LAFAYETTE — Gone is a co-head coach whose University of Louisiana at Lafayette softball teams won 601 games in 12 seasons.
Departed is an All-American outfielder who hit 70 home runs in four seasons.
No longer with the Cajuns is a pitcher who won 91 games her collegiate career.
With all those losses, you might expect ULL softball coach Michael Lotief to greet the 2013 season with more than a bit of skepticism.
That’s not exactly the case, Lotief said of his team, which is ranked No. 11 in the preseason USA Today softball poll.
“No, the cupboard is not bare,” Lotief said. “In terms of names, we’re set to go. Now it’s about kids getting out there, finding what it’s all about, playing and getting to know (the coaching staff), too. It’s going to be a learning experience for us (coaches), also.”
For the first time in 12 seasons, the Cajuns are without Lotief’s wife and co-head coach, Stefni Lotief, who announced in July she was leaving the program in order to spend more time with her family.
During Stefni Lotief’s time with the program, ULL won 11 Sun Belt Conference regular season titles, and she was the league’s coach of the year seven times.
ULL is an unanimous selection once again to win the SBC after finishing 53-6 last year and advancing to a NCAA super regional at Arizona State.
Michael Lotief said his wife will act as a volunteer assistant, but she won’t have the daily imprint on a team that returns three-fourths of last year’s infield, a sophomore pitcher who won 27 games, a starting catcher and outfielder.
“Stefni was the heart and soul of this program,” Michael Lotief said. “It’s a huge loss. She brought a competitive fire, a calming influence, a sense of confidence, a keen eye for the game, saw every spin and made in-game adjustments.
“She may not be in close proximity, but (Stefni Lotief) will still be a presence,” he said.
The Cajuns are without slugger Christi Orgeron, who belted 22 homers last year, and veteran pitcher Ashley Brignac, who won over 80 percent of the ULL games she pitched.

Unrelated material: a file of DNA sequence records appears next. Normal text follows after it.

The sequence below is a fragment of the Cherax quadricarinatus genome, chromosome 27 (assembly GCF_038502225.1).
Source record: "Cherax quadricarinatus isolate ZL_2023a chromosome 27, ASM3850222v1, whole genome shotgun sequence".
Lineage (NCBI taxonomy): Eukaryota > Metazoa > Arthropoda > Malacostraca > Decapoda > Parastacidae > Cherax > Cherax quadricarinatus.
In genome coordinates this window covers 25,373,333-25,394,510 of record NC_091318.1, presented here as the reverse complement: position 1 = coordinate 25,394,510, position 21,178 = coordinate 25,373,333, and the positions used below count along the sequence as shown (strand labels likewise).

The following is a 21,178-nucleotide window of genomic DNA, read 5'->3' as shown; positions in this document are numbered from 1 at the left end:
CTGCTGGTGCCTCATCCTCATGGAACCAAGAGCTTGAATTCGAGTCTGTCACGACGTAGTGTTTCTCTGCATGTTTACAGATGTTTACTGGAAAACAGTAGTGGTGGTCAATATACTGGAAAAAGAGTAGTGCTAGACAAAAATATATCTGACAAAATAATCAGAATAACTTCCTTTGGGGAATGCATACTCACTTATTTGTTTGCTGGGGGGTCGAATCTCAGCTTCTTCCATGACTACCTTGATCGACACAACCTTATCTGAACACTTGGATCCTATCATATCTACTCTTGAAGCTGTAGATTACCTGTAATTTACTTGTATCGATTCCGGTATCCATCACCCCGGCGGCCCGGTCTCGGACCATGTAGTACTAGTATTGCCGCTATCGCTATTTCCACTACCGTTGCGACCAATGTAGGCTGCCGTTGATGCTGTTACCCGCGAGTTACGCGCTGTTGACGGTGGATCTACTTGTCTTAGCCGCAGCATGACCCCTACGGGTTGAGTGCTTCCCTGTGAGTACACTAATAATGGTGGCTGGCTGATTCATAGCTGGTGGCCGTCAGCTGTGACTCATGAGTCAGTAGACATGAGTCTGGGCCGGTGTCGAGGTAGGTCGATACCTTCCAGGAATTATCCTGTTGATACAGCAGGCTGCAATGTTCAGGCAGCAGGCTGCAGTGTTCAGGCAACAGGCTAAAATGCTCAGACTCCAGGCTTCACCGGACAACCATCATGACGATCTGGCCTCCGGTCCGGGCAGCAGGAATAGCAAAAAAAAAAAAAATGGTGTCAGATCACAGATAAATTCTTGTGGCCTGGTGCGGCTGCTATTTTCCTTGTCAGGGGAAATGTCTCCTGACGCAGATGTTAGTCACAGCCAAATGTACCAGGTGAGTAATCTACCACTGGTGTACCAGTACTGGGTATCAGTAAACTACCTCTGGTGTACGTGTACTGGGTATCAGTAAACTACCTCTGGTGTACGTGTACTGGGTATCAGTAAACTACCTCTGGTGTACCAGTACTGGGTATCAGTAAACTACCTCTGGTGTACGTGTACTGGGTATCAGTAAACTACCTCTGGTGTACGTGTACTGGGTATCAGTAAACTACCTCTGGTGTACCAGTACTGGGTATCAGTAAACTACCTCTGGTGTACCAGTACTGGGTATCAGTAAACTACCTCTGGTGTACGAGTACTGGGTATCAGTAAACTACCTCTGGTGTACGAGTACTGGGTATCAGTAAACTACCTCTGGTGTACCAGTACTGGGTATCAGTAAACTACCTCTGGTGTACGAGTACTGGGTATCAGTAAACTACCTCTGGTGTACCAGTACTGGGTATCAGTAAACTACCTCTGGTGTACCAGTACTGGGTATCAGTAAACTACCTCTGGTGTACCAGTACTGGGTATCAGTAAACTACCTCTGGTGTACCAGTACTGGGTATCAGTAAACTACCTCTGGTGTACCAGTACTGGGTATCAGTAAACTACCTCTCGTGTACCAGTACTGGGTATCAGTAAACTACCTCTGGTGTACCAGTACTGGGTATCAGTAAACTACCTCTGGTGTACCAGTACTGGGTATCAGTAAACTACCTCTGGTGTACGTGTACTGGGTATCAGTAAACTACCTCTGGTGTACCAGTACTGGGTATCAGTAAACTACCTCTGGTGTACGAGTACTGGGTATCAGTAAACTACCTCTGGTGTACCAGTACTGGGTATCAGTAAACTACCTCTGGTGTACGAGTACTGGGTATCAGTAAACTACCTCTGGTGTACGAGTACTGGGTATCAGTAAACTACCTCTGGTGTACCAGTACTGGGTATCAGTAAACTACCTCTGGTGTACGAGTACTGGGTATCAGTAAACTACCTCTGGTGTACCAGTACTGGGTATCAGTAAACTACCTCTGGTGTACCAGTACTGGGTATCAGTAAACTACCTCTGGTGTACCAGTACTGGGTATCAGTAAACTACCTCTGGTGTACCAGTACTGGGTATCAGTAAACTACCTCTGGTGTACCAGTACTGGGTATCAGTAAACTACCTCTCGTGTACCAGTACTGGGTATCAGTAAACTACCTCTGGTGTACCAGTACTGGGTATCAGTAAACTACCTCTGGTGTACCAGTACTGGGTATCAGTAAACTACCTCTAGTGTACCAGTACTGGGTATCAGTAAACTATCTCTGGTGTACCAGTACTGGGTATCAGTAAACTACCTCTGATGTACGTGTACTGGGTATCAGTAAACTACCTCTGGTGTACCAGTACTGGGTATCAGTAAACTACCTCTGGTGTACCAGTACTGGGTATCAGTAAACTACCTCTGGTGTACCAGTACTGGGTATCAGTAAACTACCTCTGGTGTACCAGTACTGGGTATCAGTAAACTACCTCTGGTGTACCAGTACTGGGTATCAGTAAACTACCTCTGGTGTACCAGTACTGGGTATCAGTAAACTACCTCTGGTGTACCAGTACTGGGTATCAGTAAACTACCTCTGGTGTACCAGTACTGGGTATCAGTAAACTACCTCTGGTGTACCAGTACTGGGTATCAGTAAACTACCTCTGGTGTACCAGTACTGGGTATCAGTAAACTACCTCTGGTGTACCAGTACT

Returning to ULL’s offense this year are shortstop Nerissa Myers (13 homers, .361 average, .728 slugging percentage) and third baseman Natalie Fernandez (.436).
Catcher Sarah Draheim (eight homers) is back, along with first baseman Matte Haack (.333, nine homers). The returning outfielder is Brianna Cherry (.352).
Myers said there is potential, despite the losses.
“Yes, we have a bunch of young athletes, but the young has nothing to do with potential. Their potential is great, so long as we communicate,” Myers said.
Fernandez, who played at Live Oak, said every program experiences personnel turnovers like the ones facing the Cajuns.
“That is what college ball is all about. People leave, and freshmen step up and sophomores can step up. That’s part of the game,” she said.
“I don’t think this team has question marks. We’re really confident about what we can do and what we can achieve. Our team’s mentality is we can do whatever we put our minds to,” Fernandez continued.
ULL opens the regular season against Lipscomb Saturday at 4:30 p.m. in the University of Houston’s Hilton Plaza Classic. The Cajuns play again that night against Iowa at 7 p.m.
Michael Lotief said the Cajuns’ offensive style will be different.
“Last year, we had a lot of balance in our offense and we were able to put a lot of pressure on our opponents. This season, it’s going to be a matter of our hitters understanding their roles and figuring out what each kid does best and then fitting it into our philosophy,“ Michael Lotief said.
Sophomore Jordan Wallace (27-2, 167 strikeouts, 186 innings), will be the key starter, along with Christina Hamilton, who was 11-2 in 2011. Hamilton missed last year with a knee injury.
During the offseason, the Cajuns acquired two transfer pitchers, left-hander Kristin Martinez, who played at Kansas, and Victoria Brown, who was at Arkansas in 2012.
“We have four competitors who know how to pitch. It’s going to be a matter of them feeling comfortable and learning our system over here,” Michael Lotief said.
Michael Lotief said he has a team with potential that must learn to synchronize its effort.
“Right now, we are a work in progress. I think we have some really strong individual pieces, but I think our focus is how well we’re going to perform as a group,” he said.
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